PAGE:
Splitting function definitions across modules

Have you ever been annoyed that you have to define your functions all at once? Me neither, but nevertheless, I have been thinking about a way of solving this issue with Template Haskell.

The end goal of this project is to integrate the Utrecht University Attribute Grammar Compiler (UUAGC) more tightly into Haskell using Template Haskell (see this GitHub issue). Currently users are required to set up a custom cabal plugin or run uuagc manually like a preprocessor. Implementing UUAGC on via Template Haskell should reduce friction for new users and improve stability. Additionally it could allow us to use Haskell’s module system, which means that UUAG attribute grammars could be published to Hackage and reused by other people.

One of the most important features of UUAGC is that it allows defining tree traversals in a modular way. Users can define functions that are evaluated at each node separately and in the end UUAGC will combine all these functions into one big tree traversal.

As a first step I have reduced this problem down to the problem of defining a normal Haskell function over multiple modules. E.g. so that you would be able to write fac 0 = 1 in one module and fac n = n * fac (n - 1) in another module, which can then be combined into a complete function definition.

I have been able to implement this functionality in this repository: https://github.com/noughtmare/splitfuns (Abandon hope, all ye who enter here). This example shows how you can define the base case of the factorial function in one module:

-- Base.hs
{-# LANGUAGE TemplateHaskell, QuasiQuotes, DataKinds #-}
module Base (base) where

import Splitfuns (define, sfModule)

define [d|fac 0 = 1|]

base = $(sfModule)

And the recursive case can be defined in a separate module:

-- Recursive.hs
{-# LANGUAGE TemplateHaskell, QuasiQuotes, DataKinds #-}
module Recursive (recursive) where

import Splitfuns (define, sfModule)

define [d|fac n = n * fac (n - 1)|]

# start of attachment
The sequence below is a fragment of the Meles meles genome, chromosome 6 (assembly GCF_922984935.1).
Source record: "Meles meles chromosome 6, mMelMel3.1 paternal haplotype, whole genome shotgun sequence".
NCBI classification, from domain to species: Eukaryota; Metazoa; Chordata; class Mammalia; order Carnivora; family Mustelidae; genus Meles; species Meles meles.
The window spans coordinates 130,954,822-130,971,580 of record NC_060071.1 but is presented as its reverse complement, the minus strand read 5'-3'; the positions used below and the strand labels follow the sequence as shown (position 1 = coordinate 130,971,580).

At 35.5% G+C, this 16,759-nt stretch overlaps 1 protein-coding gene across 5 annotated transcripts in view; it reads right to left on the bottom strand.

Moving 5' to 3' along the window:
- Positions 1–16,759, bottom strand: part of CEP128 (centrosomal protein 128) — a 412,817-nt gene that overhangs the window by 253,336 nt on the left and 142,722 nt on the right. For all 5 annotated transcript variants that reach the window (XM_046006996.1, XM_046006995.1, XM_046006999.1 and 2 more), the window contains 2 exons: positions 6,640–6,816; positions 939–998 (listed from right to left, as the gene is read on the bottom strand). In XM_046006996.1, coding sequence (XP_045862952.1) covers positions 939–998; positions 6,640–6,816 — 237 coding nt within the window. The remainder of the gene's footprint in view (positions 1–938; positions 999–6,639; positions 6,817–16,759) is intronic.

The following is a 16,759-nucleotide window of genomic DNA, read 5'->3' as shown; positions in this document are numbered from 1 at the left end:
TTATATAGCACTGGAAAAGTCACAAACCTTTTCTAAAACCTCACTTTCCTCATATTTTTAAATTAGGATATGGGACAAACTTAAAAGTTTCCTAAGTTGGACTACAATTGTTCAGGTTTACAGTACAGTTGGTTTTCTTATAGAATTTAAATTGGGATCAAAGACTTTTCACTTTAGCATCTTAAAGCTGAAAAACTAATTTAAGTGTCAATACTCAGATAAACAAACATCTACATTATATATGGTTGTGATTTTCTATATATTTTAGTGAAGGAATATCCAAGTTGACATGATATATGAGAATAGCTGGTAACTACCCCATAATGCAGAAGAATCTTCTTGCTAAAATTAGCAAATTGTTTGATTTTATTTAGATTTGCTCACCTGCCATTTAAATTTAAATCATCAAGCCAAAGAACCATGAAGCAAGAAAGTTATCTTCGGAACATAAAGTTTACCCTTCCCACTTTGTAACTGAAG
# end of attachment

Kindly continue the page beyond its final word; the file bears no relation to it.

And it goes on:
recursive = $(sfModule)

Those base and recursive cases can then be imported and collected to define the final function:

-- Main.hs
{-# LANGUAGE TemplateHaskell, QuasiQuotes #-}
module Main where

import Splitfuns (sfImport, collect)
import Base (base)
import Recursive (recursive)

sfImport 'base
sfImport 'recursive

fac :: Int -> Int
fac = $(collect "fac")

main :: IO ()
main = print (fac 5)

A big challenge was passing information from one module to another. The approach I have settled on is to serialize the data into integer which can then be used as a type literal in the type of a variable. That variable can then be imported, the type can be inspected and the integer can be deserialized into the original data type. I have implemented this approach in this file.

I had a lot of fun trying to implement this. This was my first real Template Haskell project, so feedback is very welcome!

Edit: I have found out that I don’t have to use the ugly serialization hack and I can instead use the Lift type class. I have updated the code on GitHub.


A bit late but: would this help us with the dreaded «circular imports» errors?

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I don’t think so, because this technique only allows you to move code from a module A to another module B that imports A. So, you will still run into circular imports if you then want to use the definitions from module B in module A again.

Maybe you can do something with Template Haskell that does solve the circular imports problems, but I don’t see a direct way to use my technique to do it.

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